Unformatted text preview: Biorefining Biorefining Chemical Engineering Team Tejas Patel, John Truong, Tony Tran, Trenika Iland, Bambo Ibidapo-Obe, Jeremy Constantino, Adam Adler, Blake Adams Presentation Outline Presentation Purpose – What is biorefining Plant Design – – – – – Fermentation processes Purification processes Utilities Waste Economics of each process Business Plan Proposal – Mathematical Model – – – – Model Description Inputs into the Model Results of Model Sensitivity and Risk of Model Overview of Biorefining Overview What is a bio based product? – Made from renewable resources – Plant material as main ingredient – Biodegradable Why bio-refining? – National and local policies promote bio-refining – Strict environmental regulations Increased cost of products made from fossil fuels – Extraction, processing, disposal – Advantages Rural economic development, lower economic costs, environmentally safe http://www.pnl.gov/biobased/docs/prodplas.pdf Scope of Project Scope Figure 1: Chemicals, Microorgansims, and End Products of Fermentation Processes Each of these acids are generated using nearly identical fermentation processes with different bacteria which dictate the end result Scope of Process Scope http://www.pnl.gov/biobased/docs/prodplas.pdf Market Analysis / Demand Market www.the-innovation-group.com/ChemProfiles.htm Market Demands for Products Years 2005-2025 8000 7000 Acetic Acid 5000 Citric Acid Fumaric Acid 6 Mass (10 lbm) 6000 4000 Succinic Acid Lactic Acid Ethanol 3000 Propionic Acid 2000 1000 0 2005 2010 2015 Year Assumptions: -growth due to environmental profile -industrial applications increase due to biodegradable advantages 2020 2025 3 Price Projections for Products Years 2005-2025 Price per Unit Mass (US$/lb ) m 2.5 2 Acetic Acid Citric Acid Fumaric Acid 1.5 Succinic Acid Lactic Acid Ethanol Propionic Acid 1 0.5 0 2005 Assumptions: 2010 2015 2020 2025 Year -an increase in demand will result in over capacity and competition among suppliers -as a result, a reduction of prices with a corresponding increase in the amount of sales is expected -more competition will drive prices down and supply up Process Description Process Simulations for Fermentation/Purification – Model Descriptions Fermentation – Formation of each acid – Bacteria Considerations Conversions Simulations – Outline of Fermentation – Outline of Purification Processes Models Models Citric Acid Succinic Acid Propionic Acid Fumaric Acid Acetic Acid Fermentation Fermentation Glucose + Water Bacteria Clostridium thermocellum Anaerobiospirillum Propionibacterium Aspergillus niger Rhizopus succiniciproducens acidipropionici Bacteria Name Acid Fumaric Acid PropionicAcid Acetic Acid Acid Citric Succinic Our Scope Yield Product Clostridium thermocellum 100% Acetic Acid Aspergillus niger 66.7% Citric Acid Anaerobiospirillum succiniciproducens 87% Succinic Acid Propionibacterium acidipropionici 66.7% Propionic Acid Rhizopus 69% Fumaric Acid Saccharomyces cerevisiae 66.7% Ethanol Lactobacillus delbrueckii 95% Lactic Acid Similar processes Formation – 10:1 mass ratio of water to glucose – Heat sterilization – Compressed Air – Ammonia – Batch Reaction Ethyl Lactate Subgroup Bacteria Bacteria All the fermentation processes are catalyzed by the appropriate bacteria They are grown along with inoculum seeds in small laboratory vessels Once the nutrients and inoculum seeds are grown sufficiently, they form a slurry which is transferred to the fermentors Cost of using bacteria was found to be $0.80 per ton Process Description Process Citric Acid Fermentor Capacity: 350,000L Sterilizer Blending/Storage Units:Capacity: 21,000 gal 5 Units: 3 Rotary Drum27 bacteria Cost: Units:Million $1.2 3 2C6H$200,000 2 Cost: 12 65 m2 Capacity:O6 + 2 O2 → C6H8O7 +6CO +8H2O Cost: $110,000Throughput: 80m3/hr Units: 2 Cost : $ 115,250 Exit Stream Mass % Byproducts – 7.1% Glucose – 0.4 Stream to Purification Water – 85.9 Citric Acid – 3.78 Ammonia: 62489.3 kg/batch Flowrate – 1,400,000 kg/batch Water – 1249786 kg/batch Air: 6242930 kg/batch Ion Exchange Column Cost: $75,000 Glucose – 112480.7 kg/batch, 89.9%mass Salts – 12525 kg/batch, 10.1% Nutrients waste Purification Processes Purification Citric Acid Succinic Acid Propionic Acid (Sodium Propionate) Fumaric Acid Acetic Acid Citric Acid Citric Capacity: 30,000L 100,000 kg/batch Water: Water: 10,000 kg/batch Units: Citric Acid: 56975.4 kg/batch 1 Water: 75236.6 kg/batch Cost: $35,000 47 m2 Capacity: Calcium Citrate: Units: 2 80363.9 kg/batch Sulfuric Acid: 75000$91,200 Cost: kg/batch 48.06 % Sulfuric Acid: 32061.7 kg/batch Water: 155303 kg/batch Ca Citrate: 4018.2 kg/batch Ca(OH)2: 35000 kg/batch Air: 237.1 kg/batch Citric Acid: 54268.7 kg/batch 23.2 %mass Gypsum: Ca(OH)2 waste: 20.36% Product Precipitation Water: Capacity: 27,500 L 65 m3 Capacity: Acid Product: 79.64% 40146.5 kg/batch Citric 45.4 mass% Total 18125.5 kg/batch 35,000L Units: 3 Capacity:2 Units: Units: 7 54268.7 kg/batch Formation Cost: $323,000 $115,250 Gypsum Cost: Cost: $364,200 Acetic Acid Acetic Acetic Acid: 1780 kg/hr Water: 1591 kg/hr Acetic Acid: 64.7 lbmol/hr Water: 333 lbmol/hr EtAc: 777.9 lbmol/hr EtAc: 68600 lb/hr Water: 2500 lb/hr Units: 1 Cost: $60,000 Water: 30.2 lb/hr Acetic Acid: 2.23 lb/hr Water: 333 lbmol/hr EtAc: 777.9 lbmol/hr Units: 1 Trays: 10 Cost: $95,000 Acetic Acid: 64.4 lbmol/hr Water: 2.33 lbmol/hr 96.5% Purity Citric Acid Citric FCI vs Capacity 160 y = 1.6241x + 4.3017 R2 = 0.9955 140 F C I (M M 120 100 80 60 40 20 0 0 10 20 30 40 50 Capacity (MM lb) 60 70 80 90 Annual Operating Cost Annual Citric Acid Capacity 35 MM lb 35 Raw materials 12.68 Operating labor 1.34 Utilities 3.01 Maintenance and repairs 4.43 Operating supplies 1.01 Total ($ MM) 22.50 Operating cost breakdown Maintenance Supplies 5.5 % Operating labor 19.7 % 56 % 5.9 % 13.4 % Utilities Raw materials Citric Acid Citric Operating cost vs Production 30 y = 0.31x + 0.652 Operating cost (M M $ 25 20 15 10 5 0 0 10 20 30 40 50 Capacity (MM lb/yr) 60 70 80 90 Model Considerations Model Acetic Acid Succinic Acid Citric Acid Propionic Acid Fermentation Broth Mass (%) 4.83 4.24 3.79 2.97 Final Conversion to Sell(%) 63.3 59.9 66.0 48.1 Mathematical Model? Mathematical Venture Design Options – Irreducible Structure – Reducible Superstructure Raw Material Markets Raw Material Markets Plant Locations Plant Locations 7 Products Begin Operations 7 Products 3 Product Markets 3 Product Markets Begin Operations Mathematical Model? Mathematical 30 Raw Material Markets 45 Plant Locations 3 Product Markets 28,350 Combinations •Minimize Operating Cost •Maximize Net Present Value •GAMS Optimization Software 7 Products Business Plan Business (Mathematical Model) Input FCI based on Capacity Operating Costs based on Capacity Raw Materials & Chemicals Locations & Distances Demand Material & Mass Balances Product Prices Output Plant location Plant capacity Plant expansion (2 year intervals) Product markets Raw materials NPW Mathematical Model Mathematical Deterministic –Maximizes the Net Present Value –Disregards possible variation in Inputs Stochastic 3 –Maximizes the Net Present Value –Considers Variations in inputs –Scenario Generation –Risk Assessment 2.5 0.8 2 1.5 Probability R aw Material Price ($) 1 1 0.4 0.2 0.5 0 2000 0.6 2005 2010 2015 2020 Time Scenarios Mean 2025 2030 0 250000000 270000000 290000000 310000000 330000000 NPV ($) 350000000 370000000 Mathematical Models Mathematical Two mathematical models: Biorefining – Seven different processes Ethyl lactate – Research analysis on one product (ethyl lactate) Mathematical Model Mathematical Mathematical Model: Locations Mathematical Most economic raw material Potential plant locations Possible market locations Raw Material Locations Raw Raw material density graphs were used to determine potential locations of raw material supply USDA-NASS: Crop yield by county for 2002 Data was obtained for each of the 5 raw materials considered http://www.usda.gov/nass/aggraphs/cropmap.htm – – – – – Wheat Oats Corn Rice soybeans Raw Material Locations Raw 30 locations were considered as possible sources for raw material supply Locations were chosen based on crop yield of raw materials Pheonix, Yuma, Bakersfield, Fresno, Napa, Greeley, Pueblo, Louisville, Cedar-Rapids, Dubuque Pheonix, CedarMountain-Home, Danville, Peoria, Quincy, Evansville, Fort-Wayne, Meade, Bastrop, Denton, Billings MountainFortLexington, Clovis, Las-Cruces, Roswell, Cincinatti, Dayton, Heppner, Dumas, El-Paso, Yakima LasCincinatti, El- Potential Plant Locations Potential Economic growth of cities was used to determine potential plant locations Plant locations considerations – – – http://www. www.publicforuminstitute.org/nde/reports/lma.pdf Population Number of existing companies in area Expected rate of area growth Potential Plant Locations Potential 46 Potential plant locations Location choices Based on: – – Agricultural supply Economic growth of location Anniston, Tuscaloosa, Gadsden, Talladega, Hot-Springs, Los-Angeles, Dubuque, Ottumwa, Fort-Wayne HotLosFortSouth-Bend, Columbus, Monroe, Detroit, Grand-Rapids, Kalamazoo, Minneapolis, St-Cloud, Fergus-Falls SouthGrandStFergusMankato, Joplin, Tupelo, Greensboro, Hickory, Manchester, Keene, Cleveland, Dayton, Toledo Youngstown, Findlay, Tulsa, Eugene, Medford, Greenville, Dallas, Ft-Worth, Waco, Longview, Lufkin FtSherman, Milwaukee, Racine, Green-Bay, Appleton, Wasau, Sheboygan GreenWasau, Product Market Locations Product Markets broken down by the following Regions: West Central East – – – West Central East The markets are for all 7 processes Mathematical Model: Locations Mathematical Mathematical Model: Process Mathematical Most profitable plant Which of the 7 processes to develop Plant Capacity: Reactant & product flow rates Material Balance Equations Material aA + bB cC + dD cC Mass flow rate of product/reactant = stoichiometric product/reactant coefficient * mass flow rate of reactant reactant Mass flow rate of product/reactant = Σ of the process’ product/reactant mass flow rate of chemicals from one process to another + Σ of mass flow rate of sold/purchased chemicals sold/purchased Reactants Reactants Process Succinic Acid Citric Acid Lactic Acid Ethanol Acetic Acid Propionic Acid Fumaric Acid H2O 2.3 2.2 2.1 2.3 2.3 2.4 2.1 Glucose 3 3 3 3 3 3 3 Reactants Salt Air 0.36 4.22 3.14 6.14 3.10 5.41 3.10 5.41 2.05 3.37 1.30 4.13 2.36 5.18 Cal Hyd 1.65 2.93 - Sulf Acid 3.93 3.69 - This relationship is based on the reaction coefficient of each material Compared to the main chemical & the conversion data for the reaction. Products Products Process Succinic Acid Citric Acid Lactic Acid Ethanol Acetic Acid Propionic Acid Fumaric Acid Product 1 1 1 1 1 1 1 Products CO 2 Gypsum 0.067 0.63 0.141 0.74 0.101 0.101 0.069 0.134 0.101 - Calcium 0.089 - Relationship between the main chemical and other products in the reaction The relationship is based on mass balance rather than mole balance All the main chemical will have mu value of 1 mu Mathematical Model: Process Mathematical Mathematical Model: NPW Mathematical Net Present Worth Plant expansion Selling price of product How much to invest (TCI) Model Constraints Model Constraint on Capacity: Capacity of the process ≥ mass flow rate of the product Constraint on expansion: it must be over Constraint $10,000 FCI Supply of chemicals ≥ sum of the process’ mass flow rate of purchased chemicals Demand of chemicals ≥ sum of the process’ mass flow rate of sold chemicals Limit on TCI: Manually defined for set maximum TCI Model Equations Model Cash Flow = Revenue – (Revenue – Depreciation)*Taxes Revenue = Sales – Total Costs Total Costs = Raw Material Costs + Operating Costs Operating Costs = operation cost based on Operating capacity ($/lbm) * mass flow rate of product + fixed investment + transportation costs Objective Function to Maximize Objective NPW = ∑ plant (∑ tp CF plant ,tp (1 + i ) tp + (Vs plant + Iw plant ) * FCI plant (1 + i ) tp CF = Cash Flow tp = time period, 1 time period is 2 years total of 11 time periods from 20052027 i = nominal interest rate, 5% Vs = salvage value, 10% of FCI Iw = working capital, 15% of FCI Project Lifetime – 22 years − TCI plant ) Ethyl Lactate Overview Ethyl Extension of Previous Study 2 Processes: Ethanol & Lactic Acid – Esterification-Pervaporation Ethyl Lactate Create Real World Fit Model – Biomass/Waste Water – CO2 Production/Disposal – Mathematical Model Considerations – Provide insight to large process model Biomass/Waste Water Biomass/Waste Biomass Waste Possibilities Biomass – Return to fermentation unit for reuse – Sale biomass product to markets Waste Water – Capital cost for water purification exceed storage cost – Municipal water storage $100,000/yr Mathematical Model Input – Biomass sales and waste water costs Net Increase in NPV by 0.1% CO2 Analysis CO Analysis Sale and Shipping of CO2 – 500 ton/yr CO2 - $75/ton Minimal profit – CO2 Recovery unit $20 million capital cost Release CO2 into Atmosphere – Aug. 23, 2003, President Bush: Clean Air Act says that CO2 can’t be Clean regulated as a pollutant – Petroleum based products emit 4000X ethanol processes Model Considerations Model Raw materials – Corn, wheat, barley, oat, beets, rice Cost at markets – Raw material to glucose conversions Transportation Modeling Transportation Transportation Cost – Cost to ship raw materials and products Linearly variable with distance – Distance to raw material and product markets determined – Amount shipped Market Demand/Capacity Market Demand – Determined for each product market – 1 year later More competition – Assumed 80% of Demand Supplied to Market – Actual demand determined by model Capacity Constraints/Expansion – No expansion first two years – Cannot expand 2 years consecutively Depreciation/Investing Depreciation/Investing Depreciation – Continuous straight line depreciation – Equipment depreciable for 10 year period Capital Investments – 1 initial capital investment – Revenue used to re-invest in capital investments for future expansions Estimated Sale Price Estimated 1.1 Selling Price ($/lb) 1 0.9 0.8 0.7 0 5 10 Time (yr, 1 = 2005) 15 20 Results Results Single Raw Material: – Corn Build three plants immediately: – Youngstown, OH – Toledo, OH – Anniston, AL Build one plant in year #5: – Dayton, OH NPW = $38.8 million Investment = $40.2 million ROI = 4.8% Locations Locations Total Product Flow Rate Total 45 40 Toledo million lb/year 35 Dayton 30 25 Youngstown 20 Anniston 15 10 5 0 0 5 10 15 year (1 = 2005) 20 25 Capacity vs. Flow - Anniston Capacity Million lb/year 20 18 Total Capacity 16 14 12 10 Product Flow 8 6 4 2 0 0 5 10 15 Year (1 = 2005) 20 25 Plant Operating Costs Plant 12 Toledo Million $/year 10 Dayton 8 Youngstown 6 Anniston 4 2 0 0 5 10 15 Year (1 = 2005) 20 25 Uncertainty Results Uncertainty Single Raw Material: – Corn Build three plants immediately: – Toledo, OH – Dayton, OH – Anniston, AL ENPV = $34.4 million ICI = $44.0 million ROI = 3.9% Value at Risk at 5% = $14.3 million Locations Locations Product Flow Rate Product 45 Dayton Million lb/year . 40 35 Toledo 30 25 20 Anniston 15 10 5 0 0 5 10 Year (1 = 2005) 15 20 Risk Analysis – Ethyl Lactate Risk Cumulative Probability 1 0.9 0.8 0.7 0.6 0.5 0.4 0.3 0.2 0.1 0 0 20000000 40000000 NPV ($) 60000000 80000000 10000000 14000000 18000000 22000000 26000000 30000000 34000000 38000000 42000000 46000000 50000000 54000000 58000000 62000000 More Frequency Risk Histogram – Ethyl Lactate Risk 12 10 8 6 4 2 0 100.00% 90.00% 80.00% 70.00% 60.00% 50.00% 40.00% 30.00% 20.00% 10.00% .00% NPV ($) Ethyl Lactate Conclusion Ethyl With uncertainty – 3 plants – NPV = $34.4 million – ICI = $44.0 million Use this model for all processes Mathematical Model Results Mathematical Plant Location – Dubuque, Iowa Raw Material – Corn Maximum Initial Capital Available – $150 million Net Present Value – $295 million Return on Investment – 10% Potential Plant Production Potential 7 Potential Products Venture Will Include Production of 4 Plant Production Specifications Plant Succinic Acid – – – Annual Production: 63 million pounds Fixed Capital Investment: $120,000,000 Annual Operating Cost: $40,000,000 Plant Production Specifications Plant Ethanol – – – Annual Production: 81 million pounds Fixed Capital Investment: $130,000,000 Annual Operating Cost: $42,000,000 Plant Production Specifications Plant Propionic Acid – – – Annual Production: 13 million pounds Fixed Capital Investment: $9,600,000 Annual Operating Cost: $3,000,000 Plant Production Specifications Plant Fumaric Acid – – – Annual Production: 3 million pounds Fixed Capital Investment: $2,200,000 Annual Operating Cost: $600,000 Plant Production Plant 300.00 Prodcut Flow Rate (MM lbm) 250.00 Succinic Acid 200.00 Ethanol Propionic Acid Fumaric Acid 150.00 100.00 50.00 0.00 2005 2007 2009 2011 2013 2015 2017 2019 2021 2023 2025 Market Distribution Market 21% 62% 17% Capital Investment Distribution Capital Propionic Acid, $9,588,000, 4% Ethanol, $125,780,000, 49% Fumaric Acid, $2,156,200, 1% Succinic Acid, $117,960,000, 46% Revenue From Product Sales Revenue $1,200,000,000 $1,000,000,000 $800,000,000 $600,000,000 $400,000,000 $200,000,000 $0 2005 2007 2009 2011 2013 2015 2017 2019 2021 2023 2025 Uncertainty Analysis Uncertainty Probability 1 0.8 0.6 0.4 0.2 0 250000000 270000000 290000000 310000000 330000000 NPV ($) 350000000 370000000 Risk Histogram-Biorefining Risk Histogram 100.00% 35 Frequency 30 90.00% Expected NPV = $321 MM 80.00% 25 70.00% 20 60.00% 50.00% 15 40.00% 10 30.00% 20.00% 5 10.00% 0 .00% 250000000 280000000 320000000 NPV ($) 360000000 More Conclusion Conclusion Expected Product AgriculturalNPW Plant Location: Plant Productionof $321 million $321 million – Specification – – Corn Capital: $150 Dubuque, IA Initial – Succinic Acid million – Ethanol – Propionic Acid – Fumaric Acid Further Questions… Further ...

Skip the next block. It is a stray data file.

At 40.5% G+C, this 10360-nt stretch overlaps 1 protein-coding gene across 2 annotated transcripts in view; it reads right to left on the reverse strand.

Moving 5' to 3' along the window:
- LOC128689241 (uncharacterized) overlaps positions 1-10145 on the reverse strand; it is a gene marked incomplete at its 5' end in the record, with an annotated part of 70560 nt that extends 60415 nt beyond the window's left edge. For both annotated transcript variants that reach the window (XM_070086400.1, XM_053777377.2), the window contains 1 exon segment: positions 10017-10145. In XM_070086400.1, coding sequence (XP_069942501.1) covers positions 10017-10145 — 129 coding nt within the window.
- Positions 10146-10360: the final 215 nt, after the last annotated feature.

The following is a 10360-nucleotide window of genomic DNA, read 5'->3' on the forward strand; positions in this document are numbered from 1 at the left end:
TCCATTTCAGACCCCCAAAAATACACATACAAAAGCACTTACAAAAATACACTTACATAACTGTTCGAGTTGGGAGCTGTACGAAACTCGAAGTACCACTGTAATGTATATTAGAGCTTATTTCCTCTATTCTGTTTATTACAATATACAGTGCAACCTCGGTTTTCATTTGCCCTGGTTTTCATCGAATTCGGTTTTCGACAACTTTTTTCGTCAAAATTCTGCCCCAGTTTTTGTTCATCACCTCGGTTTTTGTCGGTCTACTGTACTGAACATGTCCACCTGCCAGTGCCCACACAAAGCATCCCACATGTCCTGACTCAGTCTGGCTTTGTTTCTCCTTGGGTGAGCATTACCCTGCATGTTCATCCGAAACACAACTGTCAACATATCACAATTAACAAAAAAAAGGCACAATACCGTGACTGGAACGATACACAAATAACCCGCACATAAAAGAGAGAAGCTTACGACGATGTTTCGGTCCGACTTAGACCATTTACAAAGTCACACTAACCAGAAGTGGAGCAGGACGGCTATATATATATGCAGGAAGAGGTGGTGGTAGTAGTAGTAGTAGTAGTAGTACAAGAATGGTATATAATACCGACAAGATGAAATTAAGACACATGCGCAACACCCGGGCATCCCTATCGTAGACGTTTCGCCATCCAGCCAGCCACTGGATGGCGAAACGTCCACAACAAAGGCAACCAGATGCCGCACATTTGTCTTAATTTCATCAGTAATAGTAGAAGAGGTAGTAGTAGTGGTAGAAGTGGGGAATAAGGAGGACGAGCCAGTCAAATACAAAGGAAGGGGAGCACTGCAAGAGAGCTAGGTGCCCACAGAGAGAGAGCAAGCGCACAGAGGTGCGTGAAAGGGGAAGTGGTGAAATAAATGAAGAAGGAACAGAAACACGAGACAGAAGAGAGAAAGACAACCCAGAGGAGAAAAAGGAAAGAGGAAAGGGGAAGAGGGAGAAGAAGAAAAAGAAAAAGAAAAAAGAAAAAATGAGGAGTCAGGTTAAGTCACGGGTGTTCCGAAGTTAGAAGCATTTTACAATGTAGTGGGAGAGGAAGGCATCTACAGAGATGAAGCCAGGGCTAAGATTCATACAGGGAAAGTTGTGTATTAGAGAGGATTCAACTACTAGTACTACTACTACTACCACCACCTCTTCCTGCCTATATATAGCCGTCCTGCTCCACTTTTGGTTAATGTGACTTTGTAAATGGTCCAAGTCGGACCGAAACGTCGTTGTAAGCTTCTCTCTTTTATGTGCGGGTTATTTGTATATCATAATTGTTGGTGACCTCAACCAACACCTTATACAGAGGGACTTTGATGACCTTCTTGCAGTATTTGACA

View Full Document

This note was uploaded on 08/31/2011 for the course CHE 4273 taught by Professor Staff during the Spring '10 term at Oklahoma State.

Ask a homework question - tutors are online